In 2018 we have come, finally, to the punch line of an old joke—the one that ends with Tonto asking the Lone Ranger: “What do you mean ‘we,’ paleface?”
The joke originates in radio. In the mythical early days of the Western United States, the announcer told us, a masked man and an Indian rode the plains, searching for truth and justice: “Return with us now to those thrilling days of yesteryear. From out of the past come the thundering hoofbeats of the great horse Silver.” In a jitter of neurons, however, the mind grasps that jesting Tonto has a different myth in mind—the Little Bighorn.
White men on watersmooth silver stallions ride forth with Gen. Custer, all white hat and flowing yellow hair. The regimental band, ridiculously clad in long white dusters, plays “Garryowen.” Then the Lakota, Cheyenne, Arapaho and other people of color on horseback materialize and cause white people in the immediate vicinity to disappear. Tonto takes white men’s scalps.
The joke seems less funny today. Now Tonto does the laughing. The moral ground of his question has shifted. Betrayal is the way to his own truth: No more Kemosabe. There’s a shock of awareness all around.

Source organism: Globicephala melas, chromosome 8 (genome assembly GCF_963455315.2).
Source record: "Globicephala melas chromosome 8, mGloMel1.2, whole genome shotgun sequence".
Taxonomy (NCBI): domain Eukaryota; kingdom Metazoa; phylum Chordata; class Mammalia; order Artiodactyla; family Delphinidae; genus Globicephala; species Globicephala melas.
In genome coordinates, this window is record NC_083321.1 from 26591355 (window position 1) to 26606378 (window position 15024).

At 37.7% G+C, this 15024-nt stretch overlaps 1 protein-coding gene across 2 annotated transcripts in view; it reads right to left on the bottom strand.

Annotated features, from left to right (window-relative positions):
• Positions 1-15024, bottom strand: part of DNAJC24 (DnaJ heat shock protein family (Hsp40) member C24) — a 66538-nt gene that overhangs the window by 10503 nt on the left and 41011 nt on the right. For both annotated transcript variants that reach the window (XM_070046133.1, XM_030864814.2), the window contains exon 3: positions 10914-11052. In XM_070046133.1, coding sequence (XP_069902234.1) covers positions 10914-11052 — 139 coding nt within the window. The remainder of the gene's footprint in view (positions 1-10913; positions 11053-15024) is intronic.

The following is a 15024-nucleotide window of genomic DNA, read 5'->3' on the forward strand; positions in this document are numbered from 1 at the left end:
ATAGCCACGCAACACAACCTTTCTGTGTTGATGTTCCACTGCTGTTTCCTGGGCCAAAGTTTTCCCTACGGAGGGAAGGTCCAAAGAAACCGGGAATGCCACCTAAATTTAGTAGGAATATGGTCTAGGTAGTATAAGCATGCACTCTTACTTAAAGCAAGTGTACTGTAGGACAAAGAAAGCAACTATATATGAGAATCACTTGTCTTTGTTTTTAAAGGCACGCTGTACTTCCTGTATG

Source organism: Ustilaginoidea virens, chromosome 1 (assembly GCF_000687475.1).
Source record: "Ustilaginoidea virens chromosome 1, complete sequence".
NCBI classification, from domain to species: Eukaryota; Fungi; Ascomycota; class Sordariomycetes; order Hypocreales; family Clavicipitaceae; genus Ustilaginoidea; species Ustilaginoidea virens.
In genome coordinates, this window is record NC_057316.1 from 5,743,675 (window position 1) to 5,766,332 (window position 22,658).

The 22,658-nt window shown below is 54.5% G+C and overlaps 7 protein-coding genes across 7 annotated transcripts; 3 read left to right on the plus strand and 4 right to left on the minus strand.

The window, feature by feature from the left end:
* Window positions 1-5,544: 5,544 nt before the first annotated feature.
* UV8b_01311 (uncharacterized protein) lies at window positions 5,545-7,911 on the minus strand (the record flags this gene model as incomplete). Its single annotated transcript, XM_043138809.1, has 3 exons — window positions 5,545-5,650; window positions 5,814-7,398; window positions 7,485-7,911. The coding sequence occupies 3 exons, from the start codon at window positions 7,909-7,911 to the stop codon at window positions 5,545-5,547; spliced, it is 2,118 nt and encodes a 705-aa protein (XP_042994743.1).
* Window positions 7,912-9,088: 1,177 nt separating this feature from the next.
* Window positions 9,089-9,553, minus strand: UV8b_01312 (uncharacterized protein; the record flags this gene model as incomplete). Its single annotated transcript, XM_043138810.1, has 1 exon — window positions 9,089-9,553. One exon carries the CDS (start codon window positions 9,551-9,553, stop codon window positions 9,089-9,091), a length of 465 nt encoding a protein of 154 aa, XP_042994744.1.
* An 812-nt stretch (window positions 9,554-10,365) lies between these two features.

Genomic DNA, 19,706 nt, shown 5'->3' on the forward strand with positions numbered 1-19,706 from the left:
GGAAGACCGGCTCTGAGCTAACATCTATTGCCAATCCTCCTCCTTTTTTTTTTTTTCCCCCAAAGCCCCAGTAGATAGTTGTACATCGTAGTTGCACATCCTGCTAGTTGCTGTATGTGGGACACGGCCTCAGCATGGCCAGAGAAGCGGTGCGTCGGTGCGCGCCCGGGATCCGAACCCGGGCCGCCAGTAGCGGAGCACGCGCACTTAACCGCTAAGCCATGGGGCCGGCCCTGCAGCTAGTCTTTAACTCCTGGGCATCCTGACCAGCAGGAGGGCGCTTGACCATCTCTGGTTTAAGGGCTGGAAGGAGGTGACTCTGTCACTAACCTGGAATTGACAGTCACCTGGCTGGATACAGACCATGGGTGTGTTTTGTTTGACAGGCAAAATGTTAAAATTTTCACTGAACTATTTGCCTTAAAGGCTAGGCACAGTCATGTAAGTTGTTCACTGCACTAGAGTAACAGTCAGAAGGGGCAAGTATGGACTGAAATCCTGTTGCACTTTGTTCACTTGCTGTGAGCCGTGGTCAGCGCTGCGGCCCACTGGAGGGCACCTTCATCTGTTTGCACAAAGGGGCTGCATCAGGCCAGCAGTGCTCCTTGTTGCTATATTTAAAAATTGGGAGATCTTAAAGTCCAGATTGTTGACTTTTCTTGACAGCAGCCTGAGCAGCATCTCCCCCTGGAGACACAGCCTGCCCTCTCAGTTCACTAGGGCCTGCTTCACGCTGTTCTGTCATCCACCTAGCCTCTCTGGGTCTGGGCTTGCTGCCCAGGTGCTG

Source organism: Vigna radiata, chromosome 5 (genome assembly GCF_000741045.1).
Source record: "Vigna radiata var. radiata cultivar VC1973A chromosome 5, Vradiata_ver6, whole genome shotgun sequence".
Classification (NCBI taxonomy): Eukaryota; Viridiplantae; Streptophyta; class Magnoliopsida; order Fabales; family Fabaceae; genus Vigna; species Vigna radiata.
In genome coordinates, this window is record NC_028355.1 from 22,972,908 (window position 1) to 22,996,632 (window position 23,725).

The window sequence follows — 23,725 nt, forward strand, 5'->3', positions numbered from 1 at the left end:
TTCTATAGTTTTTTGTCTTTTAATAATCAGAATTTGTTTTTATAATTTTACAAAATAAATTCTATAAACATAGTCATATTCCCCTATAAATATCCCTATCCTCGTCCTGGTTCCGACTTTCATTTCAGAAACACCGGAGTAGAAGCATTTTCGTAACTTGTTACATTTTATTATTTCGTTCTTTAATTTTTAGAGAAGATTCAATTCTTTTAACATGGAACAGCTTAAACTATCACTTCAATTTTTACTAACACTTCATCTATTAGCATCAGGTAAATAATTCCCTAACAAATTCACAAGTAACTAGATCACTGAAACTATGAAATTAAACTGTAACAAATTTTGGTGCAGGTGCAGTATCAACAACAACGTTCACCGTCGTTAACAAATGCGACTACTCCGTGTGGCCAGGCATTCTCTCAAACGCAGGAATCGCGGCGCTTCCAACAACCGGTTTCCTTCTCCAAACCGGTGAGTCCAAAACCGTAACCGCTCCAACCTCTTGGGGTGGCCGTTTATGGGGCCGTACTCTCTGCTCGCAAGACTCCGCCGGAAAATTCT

Have we reached the tilting point on the subject of race? Americans don’t quite know anymore what they mean when they say “we.” In the color hierarchies—the caste systems—of the old America, everyone knew well enough. They knew who was in and who was out. They knew the boundaries and categories. Now a country in the process of expanding its first-person plural becomes more inclusive and, at the same time, more balkanized.
U.S. society has been fragmented by identity politics into warlord states and has become, here and there, almost psychotic. Civilized people get themselves worked up at dinner parties. They use the phrase “civil war,” and on the third glass of wine, they mean it. People unsure of who they are have no idea what they, or the other side, may be capable of. A strange interplay of candor and evasion goes to work, but all forces are centrifugal. When Ta-Nehisi Coates says “we,” he doesn’t mean me. I am the blue-eyed white devil slave master. Not in my own eyes but in his.
The public narrative is filled with alternate fantasies of annihilation. Either Robert Mueller is about to crush Donald Trump and cast him and his kind into outer darkness, or Mr. Trump will obliterate Mr. Mueller and, with him, the left and its useful-idiot media. Conjectural nuclear or environmental apocalypse flickers just over the horizon.
Nothing is more personal than race, which is the underlying master theme. On that subject, Americans have been at each other’s throats from the beginning. The public is personal: I think of my great-grandfather, Albert Payson Morrow, who would have died that day with Custer if, after the Civil War, he had stayed in the Seventh Cavalry. If he’d gone west with Custer and the Seventh, and had died at the Little Bighorn, there’d have been an annulment of subsequent Morrows along the Albert line. I would not be here to write this. Strange, in 2018, to find oneself dodging an arrow that left a Cheyenne warrior’s bow in 1876.